In an era of rapidly progressing technology, there is a constant demand for the latest and greatest electronics. Be it phones, computers, televisions, or any other electronic device, it is not long before a product becomes obsolete and is replaced with a newer one. These outdated devices, known as electronic waste or e-waste, are left to be disposed in one manner or another. By a large margin, it is the fastest growing waste stream globally and is posed for significant growth in coming years.
Annually, some 53 million tons of e-waste are produced, predominately by developed nations with large amounts of disposable income. A majority of the waste is simply thrown away, but an increasing amount is being recycled. Recent estimates have found that about 20 percent of the waste is properly recycled. What happens to the rest? Much of the waste finds its way to developing countries, particularly nations in Africa and Asia.
Like many other services in emerging economies, it is far less costly to break down e-waste into its reusable components than it would be in the country that produced it. The problem is that with lower environmental standards and fewer safety regulations, the recycling of e-waste can cause serious health and environmental challenges. Electronic products are laced with a plethora of toxic materials such as lead, arsenic, cadmium, chromium, and mercury. To extract the reusable materials, workers typically burn the waste or dissolve it in acid, usually with little or no protection. In essence, 21st century toxics are managed by labor that uses 17th century technology.
The impact on local populations has been devastating. Frequently, the toxic materials find their way into the air, water, and soil, poisoning the workers that recycle the waste. Communities that have large e-waste recycling operations have seen significant increases in respiratory illnesses, birth defects, developmental damage, cardiovascular disease, and cancer. The problem is further complicated by the fact that much of the recycling work is done by children, leaving them at-risk for illnesses other occupations do not have.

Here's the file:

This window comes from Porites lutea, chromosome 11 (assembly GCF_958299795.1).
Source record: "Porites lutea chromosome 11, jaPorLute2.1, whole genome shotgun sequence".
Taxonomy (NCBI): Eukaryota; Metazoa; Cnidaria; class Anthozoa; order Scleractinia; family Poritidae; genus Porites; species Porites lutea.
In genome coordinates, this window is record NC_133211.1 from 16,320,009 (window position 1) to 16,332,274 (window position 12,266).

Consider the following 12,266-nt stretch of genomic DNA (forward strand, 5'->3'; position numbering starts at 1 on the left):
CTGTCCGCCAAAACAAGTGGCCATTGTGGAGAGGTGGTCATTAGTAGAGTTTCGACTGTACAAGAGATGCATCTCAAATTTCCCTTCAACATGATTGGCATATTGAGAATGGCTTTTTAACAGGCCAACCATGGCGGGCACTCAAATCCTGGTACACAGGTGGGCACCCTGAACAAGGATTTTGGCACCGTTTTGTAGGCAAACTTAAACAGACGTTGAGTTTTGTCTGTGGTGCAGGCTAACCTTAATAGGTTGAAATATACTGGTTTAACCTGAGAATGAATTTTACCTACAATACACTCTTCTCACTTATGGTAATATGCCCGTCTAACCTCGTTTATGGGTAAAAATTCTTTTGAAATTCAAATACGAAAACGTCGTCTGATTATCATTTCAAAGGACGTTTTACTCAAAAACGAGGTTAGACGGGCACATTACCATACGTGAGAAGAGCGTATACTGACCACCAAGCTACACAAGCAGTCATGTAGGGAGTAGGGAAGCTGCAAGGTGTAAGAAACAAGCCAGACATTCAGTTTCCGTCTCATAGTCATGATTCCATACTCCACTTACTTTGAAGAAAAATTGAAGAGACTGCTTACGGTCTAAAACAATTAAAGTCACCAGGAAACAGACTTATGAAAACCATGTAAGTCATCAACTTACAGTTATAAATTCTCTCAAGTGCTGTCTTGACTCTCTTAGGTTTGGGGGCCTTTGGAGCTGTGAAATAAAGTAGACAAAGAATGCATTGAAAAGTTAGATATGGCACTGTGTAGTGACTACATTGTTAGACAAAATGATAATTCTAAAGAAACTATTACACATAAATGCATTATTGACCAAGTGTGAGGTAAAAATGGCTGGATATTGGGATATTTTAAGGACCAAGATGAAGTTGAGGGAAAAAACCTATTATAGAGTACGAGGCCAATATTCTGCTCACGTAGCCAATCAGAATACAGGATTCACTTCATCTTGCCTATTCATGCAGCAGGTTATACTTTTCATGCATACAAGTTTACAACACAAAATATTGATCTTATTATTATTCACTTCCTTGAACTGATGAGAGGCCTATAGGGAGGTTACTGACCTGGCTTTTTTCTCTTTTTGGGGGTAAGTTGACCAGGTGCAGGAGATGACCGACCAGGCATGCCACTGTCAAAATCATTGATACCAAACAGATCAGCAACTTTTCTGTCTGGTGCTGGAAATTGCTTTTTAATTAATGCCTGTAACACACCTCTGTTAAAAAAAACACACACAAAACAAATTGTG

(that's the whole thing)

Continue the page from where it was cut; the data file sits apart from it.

Recognizing the problems e-waste may impose on developing countries, the international community has made attempts to alleviate the issue, primarily through the framework of the Basel Convention. The convention has been ratified by every country in the world with the exceptions of Afghanistan, Haiti, and the U.S. The strongest component of the law, the 1994 Ban Amendment, prohibits the most developed countries from exporting hazardous waste to non-OECD members. In recent years, there has been a growing voice to define many of the e-waste exports for recycling as hazardous substances that should be banned.
But the situation is more complicated than it may initially appear. Loopholes in legislation and enforcement create an incentive for illegal exports: it is not uncommon for exporters to falsify their customs documents to bring their waste into destination countries. More often than not, the shipments reach their destination; on a yearly basis, at least 250,000 metric tons of e-waste illegally enter the Western African nations of Benin, Côte d’Ivoire, Ghana, Liberia, and Nigeria. Additionally, there is still much disagreement amongst countries and businesses as to what exactly constitutes e-waste, leaving large portions of the trade in a legal grey area.
For many in low-income countries with few job opportunities for the uneducated, e-waste recycling is a source of livelihood. If imports of electronics were suddenly eliminated, a large source of economic revenue would disappear. For a relatively small country such as Ghana, a complete ban e-waste recycling would cost $105 to $268 million in lost wages. Dangerous as it may be, e-waste offers pay that is better than other alternatives; in the Guangdong providence of Southeastern China, workers flock to the recycling jobs that pay about $8 a day, a wage that is far better than agricultural work.
Efforts in the U.S. to regulate e-waste exports are going nowhere, leaving the primary responsibility to consumers. One of the most notable movements, the e-Stewards initiative, is modeled after various fair trade movements. Similar to its fair trade counterparts, the organization offers a certification to e-waste recyclers that follow the guidelines of the Basel Convention. For an annual fee, recyclers are inspected to ensure their compliance with some of the highest standards in the industry. Naturally, adoption of the practices increases overhead costs, but it does give concerned consumers the assurance that their recycling will not endanger workers in a developing country.
Future prospects for e-waste are uncertain. As electronic devices improve and more people gain access to them, there will be an unavoidable increase in the production of waste. Ultimately, the capacity to recycle must be improved to accommodate health and environmental challenges. In the meantime, a delicate balance must be struck between sustainability concerns and economic interests.